The story begins late one stormy night when retired school mistress Martha hears a knock at her front door. Upon opening it she discovers a couple desperate for help for themselves and their new-born daughter. Martha soon realises that the pair, Lynnie and Homan, have escaped from a local residential school for the Incurable and Feebleminded. When the police turn up Homan manages to flee, but Lynnie is captured and just has time to whisper to Martha, ‘Hide her’. Those two words mark the beginning of a whole new life for Martha as she leaves her home with the baby, whom she calls Julia, and vows to do everything in her power to protect her. The novel then follows Lynnie, Homan, Martha and Julia over a period of forty years.
Rachel Simon is best known for her memoir ‘Riding the Bus with My Sister’, in which the author examines her relationship with her mentally challenged sister, as well as delving into civil rights and the effect disability has on siblings.
I found this book completely emotionally draining, so much so that I really had to force myself not to flick forward to the end to discover how things were going to resolve themselves. The scene where Lynnie’s parents left her at the school was particularly heart-breaking.
The author does an amazing job of getting inside her characters’ minds and obviously spent a lot of time ensuring she got their voices just right. It’s truly inspiring that this author is shining a spotlight on the subject of what actually went on in these types of institutions; she doesn’t shy away from revealing what her research, inspired by her own sister’s disability, showed her.
Of the protagonists my favourite was undoubtedly Martha. At an age where she’d retired and was beginning to take things easy, she suddenly finds herself caring for a new born baby, without any experience in how to do so. She has to leave her whole life behind and live literally on the run to look after an almost complete stranger’s child. What she finds hardest is having to lie to everyone around her, but to her Julia is more than worth any sacrifices she makes.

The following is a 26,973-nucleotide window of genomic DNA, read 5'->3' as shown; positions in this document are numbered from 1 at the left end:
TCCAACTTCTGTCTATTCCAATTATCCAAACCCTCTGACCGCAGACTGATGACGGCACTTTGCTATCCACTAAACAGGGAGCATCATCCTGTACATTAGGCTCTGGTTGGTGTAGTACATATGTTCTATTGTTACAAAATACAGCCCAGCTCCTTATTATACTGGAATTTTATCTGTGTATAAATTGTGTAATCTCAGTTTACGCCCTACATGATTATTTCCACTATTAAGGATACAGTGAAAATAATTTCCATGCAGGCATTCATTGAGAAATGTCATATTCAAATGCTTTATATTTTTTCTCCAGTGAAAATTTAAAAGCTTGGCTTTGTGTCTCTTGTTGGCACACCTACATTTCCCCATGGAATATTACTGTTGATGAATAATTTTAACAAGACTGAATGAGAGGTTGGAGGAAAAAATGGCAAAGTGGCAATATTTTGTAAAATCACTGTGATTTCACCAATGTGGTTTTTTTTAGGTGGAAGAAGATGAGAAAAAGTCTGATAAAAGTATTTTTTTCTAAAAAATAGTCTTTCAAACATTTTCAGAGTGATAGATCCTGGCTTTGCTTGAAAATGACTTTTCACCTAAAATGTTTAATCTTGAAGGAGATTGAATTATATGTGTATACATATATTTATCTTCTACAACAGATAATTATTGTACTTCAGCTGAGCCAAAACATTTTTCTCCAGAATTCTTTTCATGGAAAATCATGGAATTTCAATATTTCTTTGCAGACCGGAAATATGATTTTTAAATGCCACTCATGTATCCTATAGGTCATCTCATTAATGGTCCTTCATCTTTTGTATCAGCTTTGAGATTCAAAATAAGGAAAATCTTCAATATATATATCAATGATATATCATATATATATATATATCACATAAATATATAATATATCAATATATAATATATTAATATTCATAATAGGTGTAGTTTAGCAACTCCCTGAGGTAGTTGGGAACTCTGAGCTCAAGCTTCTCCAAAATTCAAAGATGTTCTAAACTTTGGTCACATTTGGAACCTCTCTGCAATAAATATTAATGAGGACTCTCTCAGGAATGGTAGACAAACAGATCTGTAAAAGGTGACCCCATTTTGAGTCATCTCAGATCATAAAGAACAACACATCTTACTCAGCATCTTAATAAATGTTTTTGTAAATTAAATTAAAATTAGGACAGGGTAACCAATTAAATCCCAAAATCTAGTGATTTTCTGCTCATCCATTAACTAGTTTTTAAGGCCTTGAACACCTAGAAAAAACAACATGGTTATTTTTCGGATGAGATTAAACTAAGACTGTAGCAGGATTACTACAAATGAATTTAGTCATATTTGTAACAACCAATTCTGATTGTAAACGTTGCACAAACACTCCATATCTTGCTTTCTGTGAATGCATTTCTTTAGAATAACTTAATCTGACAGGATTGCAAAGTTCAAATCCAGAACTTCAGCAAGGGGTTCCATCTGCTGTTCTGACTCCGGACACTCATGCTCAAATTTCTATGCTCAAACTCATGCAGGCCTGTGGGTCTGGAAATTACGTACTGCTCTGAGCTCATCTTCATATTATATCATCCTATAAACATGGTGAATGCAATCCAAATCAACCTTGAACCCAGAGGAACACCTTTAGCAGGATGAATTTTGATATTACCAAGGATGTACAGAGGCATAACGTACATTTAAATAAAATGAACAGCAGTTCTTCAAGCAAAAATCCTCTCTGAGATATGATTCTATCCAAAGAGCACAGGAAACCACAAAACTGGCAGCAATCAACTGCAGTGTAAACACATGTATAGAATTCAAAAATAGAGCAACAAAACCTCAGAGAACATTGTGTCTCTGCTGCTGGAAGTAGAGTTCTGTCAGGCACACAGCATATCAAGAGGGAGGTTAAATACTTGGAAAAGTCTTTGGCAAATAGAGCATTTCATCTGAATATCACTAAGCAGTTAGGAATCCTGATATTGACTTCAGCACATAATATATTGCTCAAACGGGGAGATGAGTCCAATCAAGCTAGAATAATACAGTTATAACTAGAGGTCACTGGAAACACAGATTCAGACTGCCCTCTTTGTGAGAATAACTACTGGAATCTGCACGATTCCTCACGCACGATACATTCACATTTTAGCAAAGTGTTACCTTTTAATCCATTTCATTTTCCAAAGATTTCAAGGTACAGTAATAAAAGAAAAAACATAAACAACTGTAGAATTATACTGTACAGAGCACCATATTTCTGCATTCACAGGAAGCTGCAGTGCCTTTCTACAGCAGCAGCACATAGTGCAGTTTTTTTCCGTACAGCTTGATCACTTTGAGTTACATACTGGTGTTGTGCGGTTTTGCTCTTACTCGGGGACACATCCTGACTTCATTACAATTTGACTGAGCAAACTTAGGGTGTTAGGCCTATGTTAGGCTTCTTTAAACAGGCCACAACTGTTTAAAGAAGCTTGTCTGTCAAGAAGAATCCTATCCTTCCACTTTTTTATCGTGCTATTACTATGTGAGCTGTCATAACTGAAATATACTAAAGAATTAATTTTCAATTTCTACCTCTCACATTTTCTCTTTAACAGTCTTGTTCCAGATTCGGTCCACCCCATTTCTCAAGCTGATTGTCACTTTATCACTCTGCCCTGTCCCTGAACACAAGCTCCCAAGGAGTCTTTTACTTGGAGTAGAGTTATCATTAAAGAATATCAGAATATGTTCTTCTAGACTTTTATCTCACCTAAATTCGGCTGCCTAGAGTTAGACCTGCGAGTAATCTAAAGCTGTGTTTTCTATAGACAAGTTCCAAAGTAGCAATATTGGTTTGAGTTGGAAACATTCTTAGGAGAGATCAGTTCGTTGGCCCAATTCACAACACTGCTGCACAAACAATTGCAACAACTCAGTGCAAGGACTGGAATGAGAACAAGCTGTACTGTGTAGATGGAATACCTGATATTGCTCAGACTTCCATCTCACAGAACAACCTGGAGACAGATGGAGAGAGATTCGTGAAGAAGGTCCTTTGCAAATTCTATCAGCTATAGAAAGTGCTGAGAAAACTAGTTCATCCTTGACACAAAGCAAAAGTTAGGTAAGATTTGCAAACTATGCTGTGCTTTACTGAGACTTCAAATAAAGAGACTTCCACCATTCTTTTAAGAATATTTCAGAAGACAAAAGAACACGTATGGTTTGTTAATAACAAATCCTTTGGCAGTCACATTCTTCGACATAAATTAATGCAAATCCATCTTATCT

For me, the slightly weaker sections of the story were those focussing on Homan and his struggle to return to Lynnie, although this was purely because the adventures of the other characters had me so enthralled. I did feel that the ending contained a few too many handy coincidences and came around a little quickly, particularly as a bit chunk of time was missed out of the story which I would have liked to have seen included.
A beautifully written novel with a truly life-affirming ending. The story was engrossing and the characterisation brilliant. Simon deals with a very difficult subject superbly, showing a real empathy for both her characters and the real people who experienced first-hand many of the atrocities of care described in this book. I’d be very interested to read more from this author.